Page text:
2

Consider this common example used to demonstrate timing attacks:

async def sign_in(username, password):
  user = await get_user_from_db(username)
  if user is None:
    return False  # early return :(

  password_hash = slow_hash(password)
  return verify(password_hash, user.password_hash)

The usual suggestion is to do the same thing on all execution branches. For example, something like this:

async def sign_in(username, password):
  user = await get_user_from_db(username)
  if user is None:
    actual_password_hash = "foo"
  else:
    actual_password_hash = user.password_hash

  password_hash = slow_hash(password)
  res = verify(password_hash, actual_password_hash)
  return res and user is not None

But I wonder if the following strategy is also useful against timing attacks (not considering other types of side-channel attacks), while not wasting computing resources:

async def sign_in(username, password):
  # Longer than what `sign_in_impl` takes normally
  fixed_duration = ... 

  _, sign_in_result = await asyncio.gather(delay(fixed_duration), sign_in_impl)

  return sign_in_result

# Awaits a certain amount of time
async def delay(duration):
  ...

# This takes variable time
async def sign_in_impl(username, password):
  user = await get_user_from_db(username)
  if user is None:
    return False  # early return :(

  password_hash = slow_hash(password)
  return verify(password_hash, user.password_hash)
1

TL;DR

I don't see anything in your provided code that would need to be protected against timing attacks. The purpose of timing attacks is to learn the plaintext secret, but since your code does not handle the plaintext secret (only a hash of it), your code couldn't leak the plaintext password even if it wanted to.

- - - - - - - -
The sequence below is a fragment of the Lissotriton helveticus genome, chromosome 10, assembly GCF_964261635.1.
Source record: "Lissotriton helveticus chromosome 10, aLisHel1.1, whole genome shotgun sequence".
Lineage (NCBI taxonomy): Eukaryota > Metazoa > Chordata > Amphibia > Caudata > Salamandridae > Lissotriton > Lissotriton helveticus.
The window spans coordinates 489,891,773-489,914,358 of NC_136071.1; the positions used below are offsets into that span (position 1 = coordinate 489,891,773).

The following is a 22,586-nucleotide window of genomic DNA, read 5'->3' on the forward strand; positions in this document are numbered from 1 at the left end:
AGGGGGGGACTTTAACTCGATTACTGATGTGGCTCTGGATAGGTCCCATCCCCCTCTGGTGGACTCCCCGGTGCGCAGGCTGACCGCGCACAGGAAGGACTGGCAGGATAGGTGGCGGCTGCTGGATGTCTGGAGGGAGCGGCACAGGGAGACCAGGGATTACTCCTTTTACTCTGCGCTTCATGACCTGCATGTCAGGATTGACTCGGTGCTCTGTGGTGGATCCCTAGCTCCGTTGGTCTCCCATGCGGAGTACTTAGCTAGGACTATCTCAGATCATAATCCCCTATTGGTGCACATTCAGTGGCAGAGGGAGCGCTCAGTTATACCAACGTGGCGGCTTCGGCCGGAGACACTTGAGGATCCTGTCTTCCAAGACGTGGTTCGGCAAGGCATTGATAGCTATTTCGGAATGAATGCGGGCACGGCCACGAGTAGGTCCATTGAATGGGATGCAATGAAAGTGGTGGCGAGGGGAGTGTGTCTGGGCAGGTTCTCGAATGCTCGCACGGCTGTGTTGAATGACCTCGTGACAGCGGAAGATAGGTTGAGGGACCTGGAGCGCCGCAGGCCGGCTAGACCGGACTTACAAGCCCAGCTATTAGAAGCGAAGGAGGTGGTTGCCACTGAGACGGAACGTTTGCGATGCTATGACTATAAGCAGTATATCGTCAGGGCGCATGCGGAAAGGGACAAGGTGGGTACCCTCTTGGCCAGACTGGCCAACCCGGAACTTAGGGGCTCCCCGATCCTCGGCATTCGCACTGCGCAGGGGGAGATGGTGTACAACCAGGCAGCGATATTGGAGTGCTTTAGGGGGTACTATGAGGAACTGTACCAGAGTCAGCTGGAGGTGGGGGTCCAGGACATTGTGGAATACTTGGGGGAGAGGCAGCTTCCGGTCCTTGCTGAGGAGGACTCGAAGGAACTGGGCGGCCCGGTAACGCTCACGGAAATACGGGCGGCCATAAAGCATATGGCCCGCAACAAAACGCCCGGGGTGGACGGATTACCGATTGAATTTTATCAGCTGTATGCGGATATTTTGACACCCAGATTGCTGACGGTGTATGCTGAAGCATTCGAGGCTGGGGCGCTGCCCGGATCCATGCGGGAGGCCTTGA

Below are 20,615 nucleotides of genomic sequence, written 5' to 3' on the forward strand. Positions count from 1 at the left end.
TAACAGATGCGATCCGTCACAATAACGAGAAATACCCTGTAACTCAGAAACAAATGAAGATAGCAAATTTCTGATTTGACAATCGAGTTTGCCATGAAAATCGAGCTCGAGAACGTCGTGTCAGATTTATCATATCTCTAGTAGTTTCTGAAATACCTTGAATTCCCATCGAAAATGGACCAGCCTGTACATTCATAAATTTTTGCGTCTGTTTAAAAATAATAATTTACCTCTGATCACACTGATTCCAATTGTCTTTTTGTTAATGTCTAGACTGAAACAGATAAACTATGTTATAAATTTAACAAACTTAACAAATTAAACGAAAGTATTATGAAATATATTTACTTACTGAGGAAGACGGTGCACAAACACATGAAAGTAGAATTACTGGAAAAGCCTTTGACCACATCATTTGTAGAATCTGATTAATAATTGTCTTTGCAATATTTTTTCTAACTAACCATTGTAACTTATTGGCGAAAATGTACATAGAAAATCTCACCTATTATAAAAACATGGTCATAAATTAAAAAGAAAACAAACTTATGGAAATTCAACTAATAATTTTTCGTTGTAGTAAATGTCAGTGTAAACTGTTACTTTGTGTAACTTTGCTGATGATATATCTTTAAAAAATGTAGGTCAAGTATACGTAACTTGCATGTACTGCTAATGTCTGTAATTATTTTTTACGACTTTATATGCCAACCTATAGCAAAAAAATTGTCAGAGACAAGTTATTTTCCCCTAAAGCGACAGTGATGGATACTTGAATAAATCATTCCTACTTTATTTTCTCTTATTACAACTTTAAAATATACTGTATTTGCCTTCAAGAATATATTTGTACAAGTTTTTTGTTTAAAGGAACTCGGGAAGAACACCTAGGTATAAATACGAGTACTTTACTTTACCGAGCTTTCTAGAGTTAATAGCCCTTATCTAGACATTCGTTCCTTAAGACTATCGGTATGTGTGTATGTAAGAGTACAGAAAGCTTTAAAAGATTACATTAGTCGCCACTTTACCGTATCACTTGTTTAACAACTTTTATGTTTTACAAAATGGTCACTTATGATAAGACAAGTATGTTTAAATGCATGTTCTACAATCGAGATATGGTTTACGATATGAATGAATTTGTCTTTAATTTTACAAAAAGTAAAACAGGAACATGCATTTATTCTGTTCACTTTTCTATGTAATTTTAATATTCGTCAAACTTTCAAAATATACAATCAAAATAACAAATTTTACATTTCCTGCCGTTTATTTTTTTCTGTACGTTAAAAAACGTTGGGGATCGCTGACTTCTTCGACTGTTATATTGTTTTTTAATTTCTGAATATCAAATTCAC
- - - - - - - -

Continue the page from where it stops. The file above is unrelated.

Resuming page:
Technically your hash comparison should be constant time, but see below for why I'm not worried about this in practice.


Background on timing attacks

Let's take a step back and ask what timing attacks are trying to prevent. With passwords, as with all of crypto, you are trying to exploit timing differences in the function that is handling secret data in order to learn the secret.

The classic example is testing for equality between a stored password and a provided password using lazy string compare:

boolean compare(String str1, String str2)
   for (i=0; i<len(str1); i++)
      if (str1[i] != str2[i]) return false;
   return true;

Here you can learn the password one character at a time because when you get the first character right, the string compare will take slightly longer.

What about hashed passwords?

What if you are comparing password hashes rather than plaintext? In theory, if an attacker learns the first character of the password hash, they have gained information, so that is technically an information leak. However, in practice, a timing attack against hashed passwords would require the attacker to submit password candidates p where they can control hash(p) one character at a time (ie first a*, then aa* ...). This is hard. In fact, finding a plaintext whose hash has a given prefix is exactly the cryptographic problem that keeps bitcoin and blockchain secure, and that's on SHA-256; doing it on PBKDF2 or Argon2 would be even harder.